Principles represent a set of values that defines a person or an organization. Without a strong set of principles, an organization may experience certain setbacks as they are crucial for driving corporate performance. It defines company culture which is a large part of why they are important to stimulating performance. The marketing team have to provide the glue that ties the different areas of the company together around the brand image.
Business models face continuous interruptions along the way and CEOs together with their team are well informed of that matter. One example of it is showrooming, where customers traditionally examine products in a store but purchase it online instead, sometimes at a lower price. Online stores usually offer lower prices because they don’t have the same overhead cost like their brick and mortar counterparts. Based on a 2013 survey with 750 U.S. consumers, 73 percent reported having participating in showrooming six months prior to the survey. Few retailers have tried to respond to the trend with price-matching guarantees. But having discounts is not a long term answer in the age of the internet, with pricing transparency worldwide makes low price an inexcusable strategy.
Here are the five core principles required for modern marketing departments:
1. Serve as the Market’s Voice
Most organizations still have plans to research the customers. If Howard Schultz, founder of Starbucks Coffee Company only took the opinion of their customers, they would have been out of the coffee business. A market research was conducted and it was shown why the customers weren’t buying coffee. “The drop in coffee drinking owe to the fact that the coffee most people bought was stale and they didn’t like it.” Schultz said. “Once they tasted ours and experienced what we called the third place - a place to gather between home and work where they were treated with respect - they found we were filling a need they didn’t know they had.”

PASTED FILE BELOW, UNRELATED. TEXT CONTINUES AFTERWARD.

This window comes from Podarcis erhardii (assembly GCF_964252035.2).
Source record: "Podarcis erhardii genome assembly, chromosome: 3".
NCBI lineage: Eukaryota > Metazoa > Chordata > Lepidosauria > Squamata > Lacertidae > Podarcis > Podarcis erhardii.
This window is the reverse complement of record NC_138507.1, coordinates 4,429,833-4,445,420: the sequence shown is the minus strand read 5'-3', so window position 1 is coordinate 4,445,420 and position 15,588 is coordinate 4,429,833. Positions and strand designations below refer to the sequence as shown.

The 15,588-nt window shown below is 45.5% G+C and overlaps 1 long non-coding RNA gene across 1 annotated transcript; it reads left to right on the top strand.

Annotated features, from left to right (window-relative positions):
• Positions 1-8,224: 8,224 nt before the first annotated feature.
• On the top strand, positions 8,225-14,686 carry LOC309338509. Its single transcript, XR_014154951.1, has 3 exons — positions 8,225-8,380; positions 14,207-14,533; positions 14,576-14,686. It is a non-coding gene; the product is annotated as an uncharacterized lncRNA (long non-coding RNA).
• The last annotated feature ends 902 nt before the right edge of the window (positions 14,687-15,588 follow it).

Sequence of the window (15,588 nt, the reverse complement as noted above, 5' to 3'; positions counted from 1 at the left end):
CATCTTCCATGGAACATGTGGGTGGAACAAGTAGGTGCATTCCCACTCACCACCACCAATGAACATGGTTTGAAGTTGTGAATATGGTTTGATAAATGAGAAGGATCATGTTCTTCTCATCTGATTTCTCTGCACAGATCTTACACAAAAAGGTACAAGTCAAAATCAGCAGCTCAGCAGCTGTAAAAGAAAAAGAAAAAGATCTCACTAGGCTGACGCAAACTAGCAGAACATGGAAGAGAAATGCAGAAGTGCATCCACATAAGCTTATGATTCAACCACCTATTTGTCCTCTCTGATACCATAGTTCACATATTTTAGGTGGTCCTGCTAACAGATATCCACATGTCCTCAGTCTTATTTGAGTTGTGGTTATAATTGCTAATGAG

It is very important in setting strategic direction with the voice of the customer but that alone isn’t enough. Marketers must also grasp the opportunity of the various tools at their disposal for securing the viewpoints of everyone who could influence their business or industry.
Market voices will disclose new trends, bring to light needs for products and services that haven’t been invented yet, and recognize opportunity in neighbouring markets that can be obtained.
It’s not just a defensive tactic by only listening to market voices. You have to match the product with the market demand. Therefore, marketing can be positioned by the Chief Marketing Officers (CMOs) by developing a greater understanding of the market. Marketing positioning can be the cultural catalyst that applies market insight to prevent the organization from being grounded in present success and prepare for the next transformation.
2. Customer Experience Synchronization Across All Channels
In 2012, Paradigm Mall’s customers issued a complaint on their Facebook page regarding malfunctioning lifts but the social media representative of Paradigm Mall responded with sarcasm instead, which caused a stir among other customers that the person was not being professional while handling this issue.
The backfire that Paradigm Mall received on social media is the example of the pitfall organizations face in this era of social media. Customers and organizations use them to share information. Organizations will promote their new items while customers offer feedback, be it positive or negative. But when it comes to negative feedback, customers are actually gathering to get organizations to change the experiences they are dissatisfied with.